Of all the show’s I’ve stuck with watching this season, Masamune-kun’s Revenge is without a doubt the one I enjoy least. And yet, whilst I’ve ended up dropping shows that are arguably far more artistically robust creations (eg. ACCA or season 2 of Blue Exorcist) I’ve somehow ended up still watching Masamune-kun. Why?
The answer, I think, lies in a very specific kind of anime aesthetic and viewing experience. For me, Masamune-kun epitomises the kind of show that there’s usually always at least one or two of every season. I show that absolutely hits the marker right in the centre when it comes to being the ‘most’ anime – striding the borderline between utter banality and semi-decent plotting; enough to keep you coming back every week but never stepping over into territory that’s commendable. And all this dressed up in a culmination of ‘this is what anime looks like in 2017’ aesthetic.
Every trope is present and correct. Dumb fanservice. An obnoxious male lead. An assortment of girl ‘types’ to lust after. A mix of over-arcing narrative and more individual episodic content. Bright primary colours, and the lustre of digital filter. Disposable, simple pleasure. Never taxing. The junk food of anime, if you will. A veritable McDonald’s cheeseburger or anime tropes that trigger a base principle of pleasurable mediocrity every time.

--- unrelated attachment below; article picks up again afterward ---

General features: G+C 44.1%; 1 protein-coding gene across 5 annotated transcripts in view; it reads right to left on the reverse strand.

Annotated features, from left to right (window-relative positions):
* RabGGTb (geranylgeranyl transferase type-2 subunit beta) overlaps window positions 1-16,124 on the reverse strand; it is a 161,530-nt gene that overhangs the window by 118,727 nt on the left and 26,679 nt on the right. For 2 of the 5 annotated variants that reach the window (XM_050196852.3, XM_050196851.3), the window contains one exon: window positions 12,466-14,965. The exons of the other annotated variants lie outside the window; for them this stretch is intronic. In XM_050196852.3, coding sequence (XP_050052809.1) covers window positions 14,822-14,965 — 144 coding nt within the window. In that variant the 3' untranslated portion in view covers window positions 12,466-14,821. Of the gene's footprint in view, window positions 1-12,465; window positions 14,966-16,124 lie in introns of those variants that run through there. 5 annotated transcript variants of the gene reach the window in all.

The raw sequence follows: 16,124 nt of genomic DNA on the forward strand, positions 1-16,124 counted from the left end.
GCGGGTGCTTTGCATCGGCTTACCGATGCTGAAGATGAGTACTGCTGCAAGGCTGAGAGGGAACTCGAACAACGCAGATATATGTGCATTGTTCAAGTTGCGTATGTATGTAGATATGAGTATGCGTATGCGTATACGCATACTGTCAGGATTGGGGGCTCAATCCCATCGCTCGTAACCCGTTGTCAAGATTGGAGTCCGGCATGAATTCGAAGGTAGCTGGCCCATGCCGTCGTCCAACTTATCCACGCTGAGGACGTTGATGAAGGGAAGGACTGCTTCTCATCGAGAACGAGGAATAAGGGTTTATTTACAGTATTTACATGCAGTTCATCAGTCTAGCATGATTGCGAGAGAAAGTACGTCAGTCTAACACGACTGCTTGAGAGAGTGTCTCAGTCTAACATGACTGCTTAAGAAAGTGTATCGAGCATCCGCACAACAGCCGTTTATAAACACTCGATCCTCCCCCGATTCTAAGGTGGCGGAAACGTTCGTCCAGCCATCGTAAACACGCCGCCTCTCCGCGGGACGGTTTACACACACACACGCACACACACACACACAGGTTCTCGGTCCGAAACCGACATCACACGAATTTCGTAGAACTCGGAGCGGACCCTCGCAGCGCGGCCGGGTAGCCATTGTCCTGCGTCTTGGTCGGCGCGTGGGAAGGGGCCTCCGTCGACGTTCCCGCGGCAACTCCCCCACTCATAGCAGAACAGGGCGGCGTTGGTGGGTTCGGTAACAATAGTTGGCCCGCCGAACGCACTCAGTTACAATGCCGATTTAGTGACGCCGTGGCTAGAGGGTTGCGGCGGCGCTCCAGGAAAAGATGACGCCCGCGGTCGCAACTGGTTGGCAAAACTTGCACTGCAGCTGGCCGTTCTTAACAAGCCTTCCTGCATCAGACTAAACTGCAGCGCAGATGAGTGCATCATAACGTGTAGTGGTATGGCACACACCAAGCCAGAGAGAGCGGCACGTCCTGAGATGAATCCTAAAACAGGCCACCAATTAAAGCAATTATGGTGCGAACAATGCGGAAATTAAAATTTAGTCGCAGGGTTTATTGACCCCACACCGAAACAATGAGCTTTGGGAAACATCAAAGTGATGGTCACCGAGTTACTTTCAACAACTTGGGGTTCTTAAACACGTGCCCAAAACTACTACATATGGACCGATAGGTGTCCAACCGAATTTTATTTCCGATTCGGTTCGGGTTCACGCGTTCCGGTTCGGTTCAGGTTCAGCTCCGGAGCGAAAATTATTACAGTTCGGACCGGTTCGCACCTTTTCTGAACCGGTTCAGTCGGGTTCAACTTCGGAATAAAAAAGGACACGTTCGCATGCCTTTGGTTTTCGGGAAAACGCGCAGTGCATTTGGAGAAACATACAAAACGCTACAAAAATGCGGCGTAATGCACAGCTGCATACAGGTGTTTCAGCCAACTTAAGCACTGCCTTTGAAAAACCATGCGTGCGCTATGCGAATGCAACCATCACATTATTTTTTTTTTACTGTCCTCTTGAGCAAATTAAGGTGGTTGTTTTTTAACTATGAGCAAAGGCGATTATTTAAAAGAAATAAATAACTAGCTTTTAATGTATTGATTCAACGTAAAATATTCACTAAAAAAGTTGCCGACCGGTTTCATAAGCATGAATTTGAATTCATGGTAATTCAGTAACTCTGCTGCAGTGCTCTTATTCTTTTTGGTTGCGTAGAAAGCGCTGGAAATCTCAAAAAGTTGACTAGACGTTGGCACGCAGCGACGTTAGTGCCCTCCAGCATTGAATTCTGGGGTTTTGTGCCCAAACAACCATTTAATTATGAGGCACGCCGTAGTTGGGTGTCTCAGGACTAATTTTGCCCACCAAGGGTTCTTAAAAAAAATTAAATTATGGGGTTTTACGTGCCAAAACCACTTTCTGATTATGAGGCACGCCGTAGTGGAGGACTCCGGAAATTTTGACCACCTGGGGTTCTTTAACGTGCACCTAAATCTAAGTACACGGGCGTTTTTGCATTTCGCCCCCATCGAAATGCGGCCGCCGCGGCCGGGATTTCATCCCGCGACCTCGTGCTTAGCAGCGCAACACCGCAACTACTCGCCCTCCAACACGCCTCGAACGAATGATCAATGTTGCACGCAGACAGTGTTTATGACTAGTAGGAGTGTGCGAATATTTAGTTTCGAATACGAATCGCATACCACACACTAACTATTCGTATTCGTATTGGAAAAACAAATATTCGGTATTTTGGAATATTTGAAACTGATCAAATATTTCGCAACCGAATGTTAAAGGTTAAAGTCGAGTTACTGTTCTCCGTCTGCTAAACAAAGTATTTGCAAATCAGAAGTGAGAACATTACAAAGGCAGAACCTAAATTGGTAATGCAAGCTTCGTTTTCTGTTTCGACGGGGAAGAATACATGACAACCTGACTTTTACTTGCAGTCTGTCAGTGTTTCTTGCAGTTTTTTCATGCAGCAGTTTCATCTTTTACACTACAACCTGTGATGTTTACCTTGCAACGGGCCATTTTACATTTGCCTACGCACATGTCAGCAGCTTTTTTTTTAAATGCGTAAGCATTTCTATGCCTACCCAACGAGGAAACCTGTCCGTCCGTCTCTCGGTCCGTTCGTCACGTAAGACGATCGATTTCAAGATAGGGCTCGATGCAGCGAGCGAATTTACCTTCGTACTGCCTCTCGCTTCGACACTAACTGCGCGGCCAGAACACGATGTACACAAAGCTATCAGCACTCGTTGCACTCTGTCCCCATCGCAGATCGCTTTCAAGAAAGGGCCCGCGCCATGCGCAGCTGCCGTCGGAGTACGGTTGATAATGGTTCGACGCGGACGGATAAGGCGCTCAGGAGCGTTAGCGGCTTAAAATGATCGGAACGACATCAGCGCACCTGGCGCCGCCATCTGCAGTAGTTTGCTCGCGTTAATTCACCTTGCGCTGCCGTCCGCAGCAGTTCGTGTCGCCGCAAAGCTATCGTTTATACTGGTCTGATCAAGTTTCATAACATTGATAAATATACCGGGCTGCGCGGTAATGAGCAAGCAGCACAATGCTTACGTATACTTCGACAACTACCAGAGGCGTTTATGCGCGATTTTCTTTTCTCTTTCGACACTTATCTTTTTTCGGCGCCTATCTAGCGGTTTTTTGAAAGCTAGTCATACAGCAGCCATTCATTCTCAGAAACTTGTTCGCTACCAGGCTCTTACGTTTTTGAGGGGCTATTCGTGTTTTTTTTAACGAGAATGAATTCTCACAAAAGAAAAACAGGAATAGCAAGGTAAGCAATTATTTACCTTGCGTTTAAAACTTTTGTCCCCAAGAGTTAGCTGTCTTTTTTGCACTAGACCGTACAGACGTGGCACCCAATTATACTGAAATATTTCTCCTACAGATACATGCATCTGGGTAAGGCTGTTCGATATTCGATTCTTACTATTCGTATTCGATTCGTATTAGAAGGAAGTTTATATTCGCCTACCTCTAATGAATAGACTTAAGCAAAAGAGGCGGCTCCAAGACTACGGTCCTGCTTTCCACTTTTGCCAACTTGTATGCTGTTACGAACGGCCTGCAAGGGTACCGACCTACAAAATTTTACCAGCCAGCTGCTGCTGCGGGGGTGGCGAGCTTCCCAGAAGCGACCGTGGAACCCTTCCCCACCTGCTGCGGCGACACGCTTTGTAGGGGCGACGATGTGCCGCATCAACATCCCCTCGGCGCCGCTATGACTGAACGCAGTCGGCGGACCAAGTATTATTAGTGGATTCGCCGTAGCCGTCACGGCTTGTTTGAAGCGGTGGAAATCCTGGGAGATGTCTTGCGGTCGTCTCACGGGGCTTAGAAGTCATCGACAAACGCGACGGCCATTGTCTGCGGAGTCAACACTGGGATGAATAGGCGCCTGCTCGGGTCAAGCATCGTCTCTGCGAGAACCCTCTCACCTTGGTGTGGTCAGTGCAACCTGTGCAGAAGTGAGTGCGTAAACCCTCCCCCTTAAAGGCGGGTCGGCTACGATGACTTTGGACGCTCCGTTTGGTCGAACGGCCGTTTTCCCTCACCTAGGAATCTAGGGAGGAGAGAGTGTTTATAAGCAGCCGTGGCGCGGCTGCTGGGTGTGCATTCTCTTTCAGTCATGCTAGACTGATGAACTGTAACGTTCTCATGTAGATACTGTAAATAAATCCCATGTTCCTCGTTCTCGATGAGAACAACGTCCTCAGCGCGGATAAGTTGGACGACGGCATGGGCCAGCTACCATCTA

Asterisk War fulfilled this same itch for me. Taboo Tattoo even more so. Shows that get so close to being dropped, but somehow hang on – precisely because despite all their flaws, they nail that sit-back and binge-out aesthetic so perfectly that you feel compelled to shovel in more each week.
And these shows remain consistently popular. According to MAL – Masamune-kun is the 2nd most popular show of the Winter 2017 season, beaten only by Konosuba’s 2nd season. And it’s sure as hell not because of its ‘quality’. No, it’s far stab to place this popularity firmly in that ballpark of distinct ‘mass-market’ aesthetic. Is Masamune-kun a ‘cool’ show? No. Is it a clever show? No. But what it does manage to be is a) Just good enough, and b) attractively crafted.
Ironic, perhaps then, that in a show so concerned with personal appearance, that appearance comes to define the show’s appeal. But for – in this mediocrity, there’s a dumb, inoffensive, switch-off-your-brain appeal that will keep me coming back.